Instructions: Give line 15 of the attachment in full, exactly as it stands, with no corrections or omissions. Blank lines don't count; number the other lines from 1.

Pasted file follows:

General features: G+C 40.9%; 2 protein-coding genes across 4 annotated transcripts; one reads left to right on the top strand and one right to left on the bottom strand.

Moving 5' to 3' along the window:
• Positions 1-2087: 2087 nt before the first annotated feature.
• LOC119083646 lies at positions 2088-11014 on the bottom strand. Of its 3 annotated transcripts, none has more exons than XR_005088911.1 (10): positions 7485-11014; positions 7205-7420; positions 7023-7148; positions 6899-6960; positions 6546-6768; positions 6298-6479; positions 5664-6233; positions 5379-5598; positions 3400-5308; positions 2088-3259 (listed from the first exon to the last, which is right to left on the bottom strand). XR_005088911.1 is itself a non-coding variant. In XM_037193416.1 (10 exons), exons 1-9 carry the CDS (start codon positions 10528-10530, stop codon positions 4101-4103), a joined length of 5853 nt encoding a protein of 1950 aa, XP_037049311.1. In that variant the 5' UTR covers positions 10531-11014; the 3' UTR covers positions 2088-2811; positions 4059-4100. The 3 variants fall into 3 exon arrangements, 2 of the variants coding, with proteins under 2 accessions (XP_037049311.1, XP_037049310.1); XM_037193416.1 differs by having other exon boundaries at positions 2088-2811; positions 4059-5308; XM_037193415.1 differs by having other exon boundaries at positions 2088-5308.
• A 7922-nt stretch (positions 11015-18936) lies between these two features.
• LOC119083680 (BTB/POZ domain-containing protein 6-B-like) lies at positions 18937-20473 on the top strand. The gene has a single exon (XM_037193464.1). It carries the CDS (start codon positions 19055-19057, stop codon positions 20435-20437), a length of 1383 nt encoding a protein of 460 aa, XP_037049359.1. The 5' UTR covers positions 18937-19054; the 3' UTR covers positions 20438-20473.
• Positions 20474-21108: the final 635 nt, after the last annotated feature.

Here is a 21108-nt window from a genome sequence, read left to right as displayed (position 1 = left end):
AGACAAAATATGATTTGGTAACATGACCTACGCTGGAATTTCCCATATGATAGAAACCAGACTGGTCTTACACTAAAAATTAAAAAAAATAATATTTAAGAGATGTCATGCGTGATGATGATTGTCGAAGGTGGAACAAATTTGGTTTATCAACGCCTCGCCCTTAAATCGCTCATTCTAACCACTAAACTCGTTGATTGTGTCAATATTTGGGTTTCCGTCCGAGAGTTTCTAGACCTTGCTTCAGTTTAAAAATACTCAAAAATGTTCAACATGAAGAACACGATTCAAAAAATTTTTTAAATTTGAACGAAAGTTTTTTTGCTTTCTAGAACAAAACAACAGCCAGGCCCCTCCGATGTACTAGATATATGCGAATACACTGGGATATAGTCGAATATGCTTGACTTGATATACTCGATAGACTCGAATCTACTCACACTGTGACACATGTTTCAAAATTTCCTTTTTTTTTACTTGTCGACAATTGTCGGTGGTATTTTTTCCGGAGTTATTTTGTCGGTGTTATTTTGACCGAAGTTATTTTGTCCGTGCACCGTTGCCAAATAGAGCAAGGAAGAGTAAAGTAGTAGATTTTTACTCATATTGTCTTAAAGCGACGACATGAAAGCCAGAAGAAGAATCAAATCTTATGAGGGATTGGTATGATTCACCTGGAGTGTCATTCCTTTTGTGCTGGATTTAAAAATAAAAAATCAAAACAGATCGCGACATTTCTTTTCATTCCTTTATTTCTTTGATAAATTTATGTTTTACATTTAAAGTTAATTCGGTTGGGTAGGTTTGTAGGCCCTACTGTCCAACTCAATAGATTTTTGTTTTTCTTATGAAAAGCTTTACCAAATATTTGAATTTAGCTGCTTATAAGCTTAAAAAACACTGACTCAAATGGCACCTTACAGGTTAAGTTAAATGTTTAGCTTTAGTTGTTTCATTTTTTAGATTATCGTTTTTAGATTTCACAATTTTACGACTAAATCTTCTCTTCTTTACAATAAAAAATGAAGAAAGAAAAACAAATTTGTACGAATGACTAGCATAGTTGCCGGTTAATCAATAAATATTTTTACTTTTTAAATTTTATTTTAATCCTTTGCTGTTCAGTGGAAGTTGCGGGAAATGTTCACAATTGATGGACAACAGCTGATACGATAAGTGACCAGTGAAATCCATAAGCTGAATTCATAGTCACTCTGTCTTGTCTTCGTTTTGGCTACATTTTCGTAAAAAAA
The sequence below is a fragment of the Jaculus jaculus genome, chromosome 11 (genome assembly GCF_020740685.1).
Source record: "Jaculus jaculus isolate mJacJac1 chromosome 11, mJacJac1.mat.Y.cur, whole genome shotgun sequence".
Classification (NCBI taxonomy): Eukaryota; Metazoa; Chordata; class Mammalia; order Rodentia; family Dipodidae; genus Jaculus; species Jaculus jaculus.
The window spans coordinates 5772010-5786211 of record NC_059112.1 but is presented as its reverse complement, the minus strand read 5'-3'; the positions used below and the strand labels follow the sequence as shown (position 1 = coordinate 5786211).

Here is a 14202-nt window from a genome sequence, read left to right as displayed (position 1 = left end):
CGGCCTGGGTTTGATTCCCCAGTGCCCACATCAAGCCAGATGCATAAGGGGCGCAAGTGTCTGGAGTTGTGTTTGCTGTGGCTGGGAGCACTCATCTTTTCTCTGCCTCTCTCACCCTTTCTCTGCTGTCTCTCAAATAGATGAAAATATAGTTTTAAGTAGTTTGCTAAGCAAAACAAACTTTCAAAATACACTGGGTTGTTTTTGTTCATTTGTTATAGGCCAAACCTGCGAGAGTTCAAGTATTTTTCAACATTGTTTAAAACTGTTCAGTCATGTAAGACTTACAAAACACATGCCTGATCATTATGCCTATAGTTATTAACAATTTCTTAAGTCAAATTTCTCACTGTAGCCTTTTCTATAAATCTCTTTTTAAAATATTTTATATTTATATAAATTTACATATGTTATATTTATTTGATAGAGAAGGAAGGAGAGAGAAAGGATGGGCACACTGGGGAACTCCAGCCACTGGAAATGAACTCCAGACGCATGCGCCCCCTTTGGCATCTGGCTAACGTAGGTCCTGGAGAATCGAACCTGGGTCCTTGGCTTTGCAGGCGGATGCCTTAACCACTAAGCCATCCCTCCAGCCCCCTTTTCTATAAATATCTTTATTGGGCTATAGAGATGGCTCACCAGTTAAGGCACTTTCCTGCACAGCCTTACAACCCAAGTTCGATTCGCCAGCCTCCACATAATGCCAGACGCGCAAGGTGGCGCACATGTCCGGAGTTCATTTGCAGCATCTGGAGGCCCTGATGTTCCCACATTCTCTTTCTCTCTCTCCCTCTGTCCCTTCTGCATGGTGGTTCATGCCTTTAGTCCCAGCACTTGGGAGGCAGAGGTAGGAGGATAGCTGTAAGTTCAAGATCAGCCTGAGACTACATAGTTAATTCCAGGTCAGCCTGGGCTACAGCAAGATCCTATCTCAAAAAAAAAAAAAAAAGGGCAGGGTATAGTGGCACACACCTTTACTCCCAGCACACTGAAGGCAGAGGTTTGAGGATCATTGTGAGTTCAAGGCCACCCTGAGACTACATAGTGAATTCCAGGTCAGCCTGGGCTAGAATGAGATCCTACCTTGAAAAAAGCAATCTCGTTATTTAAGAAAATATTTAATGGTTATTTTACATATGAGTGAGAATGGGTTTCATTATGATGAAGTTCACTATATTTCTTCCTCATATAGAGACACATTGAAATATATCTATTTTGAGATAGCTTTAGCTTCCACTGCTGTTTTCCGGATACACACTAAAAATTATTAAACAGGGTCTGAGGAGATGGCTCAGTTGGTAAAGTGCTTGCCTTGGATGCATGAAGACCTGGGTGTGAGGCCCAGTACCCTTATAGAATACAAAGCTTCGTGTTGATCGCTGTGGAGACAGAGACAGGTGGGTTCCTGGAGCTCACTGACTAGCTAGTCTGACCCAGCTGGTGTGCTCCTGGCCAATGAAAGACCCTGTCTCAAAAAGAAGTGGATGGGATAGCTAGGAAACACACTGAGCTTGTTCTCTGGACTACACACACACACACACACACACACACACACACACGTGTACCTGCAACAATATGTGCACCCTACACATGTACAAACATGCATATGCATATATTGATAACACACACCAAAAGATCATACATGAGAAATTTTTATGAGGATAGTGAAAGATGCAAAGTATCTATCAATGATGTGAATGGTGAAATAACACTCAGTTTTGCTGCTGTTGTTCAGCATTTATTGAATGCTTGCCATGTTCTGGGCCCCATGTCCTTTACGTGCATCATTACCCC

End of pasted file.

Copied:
CGGCCTGGGTTTGATTCCCCAGTGCCCACATCAAGCCAGATGCATAAGGGGCGCAAGTGTCTGGAGTTGTGTTTGCTGTGGCTGGGAGCACTCATCTTTTCTCTGCCTCTCTCACCCTTTCTCTGCTGTCTCTCAAATAGATGAAAATATAGTTTTAAGTAGTTTGCTAAGCAAAACAAACTTTCAAAATACACTGGGTTGTTTTTGTTCATTTGTTATAGGCCAAACCTGCGAGAGTTCAAGTATTTTTCAACATTGTTTAAAACTGTTCAGTCATGTAAGACTTACAAAACACATGCCTGATCATTATGCCTATAGTTATTAACAATTTCTTAAGTCAAATTTCTCACTGTAGCCTTTTCTATAAATCTCTTTTTAAAATATTTTATATTTATATAAATTTACATATGTTATATTTATTTGATAGAGAAGGAAGGAGAGAGAAAGGATGGGCACACTGGGGAACTCCAGCCACTGGAAATGAACTCCAGACGCATGCGCCCCCTTTGGCATCTGGCTAACGTAGGTCCTGGAGAATCGAACCTGGGTCCTTGGCTTTGCAGGCGGATGCCTTAACCACTAAGCCATCCCTCCAGCCCCCTTTTCTATAAATATCTTTATTGGGCTATAGAGATGGCTCACCAGTTAAGGCACTTTCCTGCACAGCCTTACAACCCAAGTTCGATTCGCCAGCCTCCACATAATGCCAGACGCGCAAGGTGGCGCACATGTCCGGAGTTCATTTGCAGCATCTGGAGGCCCTGATGTTCCCACATTCTCTTTCTCTCTCTCCCTCTGTCCCTTCTGCATGGTGGTTCATGCCTTTAGTCCCAGCACTTGGGAGGCAGAGGTAGGAGGATAGCTGTAAGTTCAAGATCAGCCTGAGACTACATAGTTAATTCCAGGTCAGCCTGGGCTACAGCAAGATCCTATCTCAAAAAAAAAAAAAAAAGGGCAGGGTATAGTGGCACACACCTTTACTCCCAGCACACTGAAGGCAGAGGTTTGAGGATCATTGTGAGTTCAAGGCCACCCTGAGACTACATAGTGAATTCCAGGTCAGCCTGGGCTAGAATGAGATCCTACCTTGAAAAAAGCAATCTCGTTATTTAAGAAAATATTTAATGGTTATTTTACATATGAGTGAGAATGGGTTTCATTATGATGAAGTTCACTATATTTCTTCCTCATATAGAGACACATTGAAATATATCTATTTTGAGATAGCTTTAGCTTCCACTGCTGTTTTCCGGATACACACTAAAAATTATTAAACAGGGTCTGAGGAGATGGCTCAGTTGGTAAAGTGCTTGCCTTGGATGCATGAAGACCTGGGTGTGAGGCCCAGTACCCTTATAGAATACAAAGCTTCGTGTTGATCGCTGTGGAGACAGAGACAGGTGGGTTCCTGGAGCTCACTGACTAGCTAGTCTGACCCAGCTGGTGTGCTCCTGGCCAATGAAAGACCCTGTCTCAAAAAGAAGTGGATGGGATAGCTAGGAAACACACTGAGCTTGTTCTCTGGACTACACACACACACACACACACACACACACACACACGTGTACCTGCAACAATATGTGCACCCTACACATGTACAAACATGCATATGCATATATTGATAACACACACCAAAAGATCATACATGAGAAATTTTTATGAGGATAGTGAAAGATGCAAAGTATCTATCAATGATGTGAATGGTGAAATAACACTCAGTTTTGCTGCTGTTGTTCAGCATTTATTGAATGCTTGCCATGTTCTGGGCCCCATGTCCTTTACGTGCATCATTACCCC